The First Steps to Understanding Stark Law
In today’s video, we will be introducing you to Stark Law.
We do so much legal work for our clients related to Stark Law as it’s one of the centerpieces of healthcare regulatory law in the United States. So if you’re a healthcare practitioner or business and you’re not familiar with Stark yet, it’s high time to get acquainted.
My name is Michael H. Cohen and I’m founding attorney of the Cohen Healthcare Law Group.
I’m going to explain three top-level facts you have to keep in mind about Stark Law in order to understand Stark and how it could impact your health and wellness business. By the end of this video, you’ll know enough about Stark to begin asking yourself key questions about the legal risks you might be facing.
We’ve advised over a thousand clients on similar healthcare and FDA legal issues.
First, remember that Stark Law is not a single law. Stark Law is a set of laws beginning in the early 1990s and named after its initial sponsor, former U.S. Representative Pete Stark of California, a Democrat representing a Bay Area district.
The core idea of Stark Law is that doctors should provide the best services to their patient by referring them to the best quality health care provider. To that end, Stark Law regulates the way that medical practitioners are allowed to make referrals in order to keep practitioners from making referrals when they have a financial interest at stake.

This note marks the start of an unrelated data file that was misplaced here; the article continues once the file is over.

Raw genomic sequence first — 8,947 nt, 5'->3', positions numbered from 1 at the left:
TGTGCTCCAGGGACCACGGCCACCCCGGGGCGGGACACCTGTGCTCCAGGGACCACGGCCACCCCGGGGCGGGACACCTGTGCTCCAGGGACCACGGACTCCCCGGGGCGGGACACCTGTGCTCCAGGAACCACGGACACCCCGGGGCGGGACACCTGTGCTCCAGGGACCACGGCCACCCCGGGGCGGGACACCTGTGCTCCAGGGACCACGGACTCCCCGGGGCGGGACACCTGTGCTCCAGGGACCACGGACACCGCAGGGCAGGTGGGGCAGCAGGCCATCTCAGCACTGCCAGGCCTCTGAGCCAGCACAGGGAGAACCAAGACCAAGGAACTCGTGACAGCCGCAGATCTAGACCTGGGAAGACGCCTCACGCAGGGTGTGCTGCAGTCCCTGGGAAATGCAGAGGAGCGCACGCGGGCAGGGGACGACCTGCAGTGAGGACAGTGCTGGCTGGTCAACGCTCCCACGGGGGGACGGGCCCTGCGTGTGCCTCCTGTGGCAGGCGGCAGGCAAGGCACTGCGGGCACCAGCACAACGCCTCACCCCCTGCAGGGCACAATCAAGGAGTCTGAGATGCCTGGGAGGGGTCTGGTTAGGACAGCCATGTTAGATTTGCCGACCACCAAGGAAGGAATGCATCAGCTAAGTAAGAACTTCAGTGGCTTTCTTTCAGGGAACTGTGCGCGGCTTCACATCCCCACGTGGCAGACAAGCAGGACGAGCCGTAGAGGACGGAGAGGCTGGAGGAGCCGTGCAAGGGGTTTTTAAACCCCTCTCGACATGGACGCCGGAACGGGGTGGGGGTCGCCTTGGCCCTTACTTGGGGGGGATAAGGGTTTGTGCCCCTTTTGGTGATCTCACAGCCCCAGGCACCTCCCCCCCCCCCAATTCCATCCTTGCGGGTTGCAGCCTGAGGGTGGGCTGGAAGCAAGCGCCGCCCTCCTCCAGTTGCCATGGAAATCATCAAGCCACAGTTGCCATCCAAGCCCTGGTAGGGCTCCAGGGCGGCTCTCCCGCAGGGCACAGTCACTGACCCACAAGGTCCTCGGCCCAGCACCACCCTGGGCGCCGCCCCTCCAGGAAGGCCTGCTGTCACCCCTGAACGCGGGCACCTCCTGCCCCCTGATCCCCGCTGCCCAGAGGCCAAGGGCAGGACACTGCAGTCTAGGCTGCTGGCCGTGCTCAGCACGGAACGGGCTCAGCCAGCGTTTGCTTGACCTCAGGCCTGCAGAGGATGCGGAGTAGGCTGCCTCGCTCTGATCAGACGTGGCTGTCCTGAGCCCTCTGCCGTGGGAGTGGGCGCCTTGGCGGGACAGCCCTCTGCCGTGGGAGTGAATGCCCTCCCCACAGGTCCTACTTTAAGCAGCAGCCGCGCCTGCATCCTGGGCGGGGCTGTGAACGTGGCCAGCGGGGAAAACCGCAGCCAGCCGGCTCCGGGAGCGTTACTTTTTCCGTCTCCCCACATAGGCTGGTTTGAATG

Secondly, you have to understand the definitions that Stark Law uses. Stark forbids doctors from referring Medicaid or Medicare patients to businesses called designated health service (DHSs) if certain conditions exist. So we have to know how Stark uses those terms, referral and DHS.
A referral includes:
- Any request for a medical service or item or good payable under Medicare Part B Consultation requests
- Any services authorized due to the consult request; and
- A treatment course the DHS provides
And a DHS can be:
- A practice used to provide laboratory tests, outpatient prescription drugs, imaging tests, and physical therapy or work-related therapy.
- A practice that provides medical equipment
- A home health service or hospital service
Finally, remember that even though Stark Law forbids referrals to a DHS if the practitioner has financial interests in the DHS, it also makes some exceptions. One of the biggest exceptions is physician services. These are approved medical services performed (or supervised) by a doctor who is in the referrer’s “group practice.”
Another exception is in-house ancillary services. Under this exception, referrals may be acceptable if the person who performs the services is:
- The doctor himself (or herself)
- Someone in the referring doctor’s group practice
- Someone supervised by a doctor in that group practice
Thanks for watching. Here’s to the success of your healthcare venture, we look forward to speaking with you soon.
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